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Amongst the new units formed in British East Africa after the start of the Great War was a mounted unit raised by a well-known settler named Berkeley Cole, a younger son of the Earl of Enniskillen & a brother-in law of Lord Delamere.

The initiative for the unit came from Somali residents of British East Africa who met on the outskirts of Nairobi at Muthaiga & marched down to Nairobi House to offer their services to the Governor. 

Captain R. Berkeley Cole (Right), formerly of the 9th Lancers, was tasked to organise a company of these Somalis into mounted scouts.  He did this with the assistance of other settlers who joined him as officers, one of them being Lieutenant Denys G. Finch Hatton, son of the Earl of Winchelsea, whose later death in an aviation incident was depicted in the film "Out of Africa".  

Initially the company was formed as a Mounted Infantry company & was known as the Somali Scouts.  The company was used in the area southwest of Kiu Station to protect the Uganda Railway by patrolling the ground towards the GEA border.  On 05 January 1915 37 of the 58 Somalis refused to go out on an operation with Captain Cole but they changed their minds the next day & then went out.  Trouble persisted in the unit until late February when the situation was regarded as a mutiny.

The reasons for the trouble are not clear & even Lord Cranworth whose "Kenya Chronicles" describe these times could not understand why Cole & his officers did not contain this situation.  (Somali troops were never the easiest to command but King’s African Rifles officers did the job satisfactorily, & soon Lord Cranworth would be doing it also.)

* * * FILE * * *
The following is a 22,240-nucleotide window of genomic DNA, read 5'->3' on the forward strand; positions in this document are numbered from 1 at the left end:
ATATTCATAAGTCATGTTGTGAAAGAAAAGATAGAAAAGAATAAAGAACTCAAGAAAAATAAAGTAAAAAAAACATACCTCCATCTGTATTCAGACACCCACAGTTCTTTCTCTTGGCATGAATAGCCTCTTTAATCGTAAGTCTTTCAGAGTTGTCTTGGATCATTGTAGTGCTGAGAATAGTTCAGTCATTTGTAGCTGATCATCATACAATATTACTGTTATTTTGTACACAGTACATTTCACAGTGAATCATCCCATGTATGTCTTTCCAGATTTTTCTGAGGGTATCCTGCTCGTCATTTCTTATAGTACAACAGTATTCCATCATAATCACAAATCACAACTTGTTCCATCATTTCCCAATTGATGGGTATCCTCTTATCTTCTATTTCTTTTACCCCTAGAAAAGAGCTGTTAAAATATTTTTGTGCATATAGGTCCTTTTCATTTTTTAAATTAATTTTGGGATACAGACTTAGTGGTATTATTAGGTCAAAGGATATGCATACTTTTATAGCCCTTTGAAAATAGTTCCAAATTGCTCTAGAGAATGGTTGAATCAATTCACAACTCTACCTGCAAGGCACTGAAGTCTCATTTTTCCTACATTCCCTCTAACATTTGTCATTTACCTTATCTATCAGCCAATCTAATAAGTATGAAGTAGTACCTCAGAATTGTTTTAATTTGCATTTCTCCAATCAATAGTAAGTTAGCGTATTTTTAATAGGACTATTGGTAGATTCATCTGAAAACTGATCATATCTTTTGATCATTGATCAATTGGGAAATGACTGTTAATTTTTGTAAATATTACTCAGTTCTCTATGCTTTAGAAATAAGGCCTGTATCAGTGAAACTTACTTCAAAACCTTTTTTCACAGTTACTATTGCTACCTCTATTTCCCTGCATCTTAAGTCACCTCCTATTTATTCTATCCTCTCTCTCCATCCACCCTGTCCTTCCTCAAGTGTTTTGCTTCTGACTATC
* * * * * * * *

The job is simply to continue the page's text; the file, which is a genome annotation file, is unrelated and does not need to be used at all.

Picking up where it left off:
Anyway the officers of the Somali Scouts needed assistance & so on 22 February 1915 100 men of No 4 Company of the 2nd Battalion The Loyal North Lancashire Regiment left Nairobi by train for Kiu, south of the junction point of the Magadi line with the Uganda Railway.  

There they built a boma (an enclosure constructed of thorn branches) & awaited the arrival of the Somali Scouts.  Three nights later the  Scouts arrived at Kiu, & when the Somalis were sat around their fire the Loyal North Lancashires surrounded & surprised them.  The Somalis then laid down their weapons on the orders of their own officers & the mutineers were placed in the boma.

Above: Somali Scouts

Nairobi HQ planned to disband the Somali Scouts & place Cole in command of a company of Loyal North Lancashires Mounted Infantry, but Lord Cranworth (who was in British East Africa accompanying Colonel Kitchener, the Field Marshall's brother, on a fact-finding mission) made a suggestion.  He offered to command 25 loyal Somalis in a mounted troop containing the unit Machine Gun, alongside Loyal North Lancashire mounted infantrymen, all to be under Cole's command & known as Cole's Scouts.  The suggestion was adopted & the Commanding Officer of The Loyal North Lancashires, Lieutenant Colonel C.E.A. Jourdain DSO, was ordered to prepare 50 men for mounted infantry work.  

Three weeks later the mutinous Somalis were still in their Boma & it was raining hard, so tarpaulins were obtained for them from the Uganda Railway.  By 06 April 1915 the mutineers had been discharged, No 4 Company returned to Nairobi & a Loyal North Lancashire detachment moved to Kiu to be trained in mounted infantry duties, riding Somali ponies & using donkeys for transporting stores.  The ponies were striped like zebras with iodene, which created an effective camouflage in the bush.

Left: A "Zebra" (Camouflaged Pony)

The 2nd Battalion The Loyal North Lancashire’s War Diary for 07 May 1915 lists Cole's Scouts as being on an operation with a strength of 5 officers, 98 other ranks & 1 Machine Gun.   One of the officers & over 70 of the men were Loyal North Lancashires.  A new unit had been formed & trained.